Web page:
|Type of record:||Monument|
|Name:||The cropmarks of a planned Roman field system and possible settlement, Hopton-on-Sea|
The cropmarks of a planned and co-axial Roman field system and trackway are visible on aerial photographs in Hopton-on-Sea. It is possible that some of the enclosures were used for domestic purposes, as well as agricultural use, and a number of possible round houses were visible. The western edge of field system is defined by a trackway, which may have earlier origins, see NHER 43501 for details. These fields and possible settlement overlie an earlier settlement (NHER 43494) of probable late prehistoric or Iron Age date.
Images - none
|Grid Reference:||TG 52430 01170|
|Parish:||GREAT YARMOUTH, GREAT YARMOUTH, NORFOLK|
|HOPTON ON SEA, GREAT YARMOUTH, NORFOLK|
These cropmarks were originally recorded under NHER 11788.
April 2006. Norfolk NMP.
The cropmarks of a planned and co-axial Roman field system and trackway are visible on aerial photographs in Hopton-on-Sea (S1-S14). It is possible that some of the enclosures were used for domestic purposes, as well as agricultural use, and a number of possible round houses were visible. The western edge of field system is defined by a trackway, which may have earlier origins, see NHER 43501 for details. The site is centred on TG 5243 0117 and covers almost 1.5km². These fields and possible settlement overlie an earlier settlement (NHER 43494) of probable late prehistoric to Iron Age date. Although recorded as being essentially Roman in date the field system may be of two phases, with a potentially earlier or later phase being identified to the southwest of the site. The alignment of the fields is also followed by a post medieval boundary marked on the 1813 Gorleston Enclosure map (S15) and the edge of the Hopton Common on the 1783 Hodskinson map (S16) also mirrors that of the Roman fields, see NHER 45159 for details. This indicates that the elements of the Roman landscape persist in the historic and modern landscape.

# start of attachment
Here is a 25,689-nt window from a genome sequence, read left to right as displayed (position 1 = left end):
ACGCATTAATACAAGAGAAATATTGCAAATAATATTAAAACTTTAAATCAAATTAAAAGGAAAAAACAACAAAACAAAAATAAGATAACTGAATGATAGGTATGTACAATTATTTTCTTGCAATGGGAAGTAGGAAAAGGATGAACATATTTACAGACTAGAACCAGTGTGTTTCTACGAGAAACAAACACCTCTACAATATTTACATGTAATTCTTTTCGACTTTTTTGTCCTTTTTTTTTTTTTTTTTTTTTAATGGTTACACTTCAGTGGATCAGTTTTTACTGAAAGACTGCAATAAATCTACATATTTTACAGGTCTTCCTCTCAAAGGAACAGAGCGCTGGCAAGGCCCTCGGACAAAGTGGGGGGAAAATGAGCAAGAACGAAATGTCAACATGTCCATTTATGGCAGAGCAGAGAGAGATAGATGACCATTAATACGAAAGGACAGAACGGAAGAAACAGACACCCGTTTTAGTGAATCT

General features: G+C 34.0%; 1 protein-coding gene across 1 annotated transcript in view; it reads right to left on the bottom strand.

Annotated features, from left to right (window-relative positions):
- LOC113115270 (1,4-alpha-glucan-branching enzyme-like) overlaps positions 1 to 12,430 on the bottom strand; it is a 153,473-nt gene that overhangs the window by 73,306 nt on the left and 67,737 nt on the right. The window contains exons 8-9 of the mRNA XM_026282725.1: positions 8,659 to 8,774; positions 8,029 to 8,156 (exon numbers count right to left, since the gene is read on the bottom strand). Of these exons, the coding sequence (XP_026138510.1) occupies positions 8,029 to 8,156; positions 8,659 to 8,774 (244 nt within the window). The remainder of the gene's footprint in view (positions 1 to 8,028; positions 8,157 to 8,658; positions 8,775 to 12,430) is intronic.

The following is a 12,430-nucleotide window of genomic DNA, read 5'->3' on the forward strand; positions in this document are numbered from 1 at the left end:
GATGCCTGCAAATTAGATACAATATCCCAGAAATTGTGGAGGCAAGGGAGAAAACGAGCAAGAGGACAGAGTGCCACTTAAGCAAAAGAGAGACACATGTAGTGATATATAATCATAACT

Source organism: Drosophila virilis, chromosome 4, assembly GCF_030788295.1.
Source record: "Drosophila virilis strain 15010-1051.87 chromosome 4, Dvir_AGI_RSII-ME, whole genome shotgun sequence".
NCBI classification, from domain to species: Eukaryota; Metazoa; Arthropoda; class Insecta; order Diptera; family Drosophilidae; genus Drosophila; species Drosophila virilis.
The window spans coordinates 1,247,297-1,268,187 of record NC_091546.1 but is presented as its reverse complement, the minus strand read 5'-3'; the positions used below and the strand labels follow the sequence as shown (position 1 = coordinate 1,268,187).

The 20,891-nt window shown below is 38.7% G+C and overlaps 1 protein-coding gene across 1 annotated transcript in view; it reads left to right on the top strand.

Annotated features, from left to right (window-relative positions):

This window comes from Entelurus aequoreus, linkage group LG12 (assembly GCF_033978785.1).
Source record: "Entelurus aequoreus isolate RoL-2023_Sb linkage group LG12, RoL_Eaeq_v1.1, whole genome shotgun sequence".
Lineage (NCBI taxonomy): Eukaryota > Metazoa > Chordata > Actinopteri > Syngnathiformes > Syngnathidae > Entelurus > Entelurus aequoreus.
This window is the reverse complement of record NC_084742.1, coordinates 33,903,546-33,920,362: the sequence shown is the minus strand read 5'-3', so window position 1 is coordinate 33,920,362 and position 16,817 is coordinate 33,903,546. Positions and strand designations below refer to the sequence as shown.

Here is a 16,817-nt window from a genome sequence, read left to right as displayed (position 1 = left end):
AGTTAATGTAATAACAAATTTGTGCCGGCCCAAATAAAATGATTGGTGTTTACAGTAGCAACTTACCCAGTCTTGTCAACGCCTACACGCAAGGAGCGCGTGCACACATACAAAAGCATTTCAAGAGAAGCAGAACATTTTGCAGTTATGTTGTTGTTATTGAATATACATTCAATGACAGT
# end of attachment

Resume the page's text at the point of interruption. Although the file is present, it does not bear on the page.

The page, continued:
These cropmarks were originally recorded under NHER 11788, which encompasses a vast area of approximately 2km², and includes information derived from metal detecting, fieldwalking and developer-funded archaeological evaluations and excavations. This varied archaeological work has produced artefacts ranging from Neolithic through to post medieval period. Roman coins, a small amount of Roman pottery, a first century AD brooch and a figurine of Apollo have been found within the general vicinity of the field system. This area has seen much fieldwalking and metal detecting and therefore the relatively low number of Roman finds, other than those listed under NHER 36627, could support the interpretation as most of these enclosures representing fields and not settlement areas.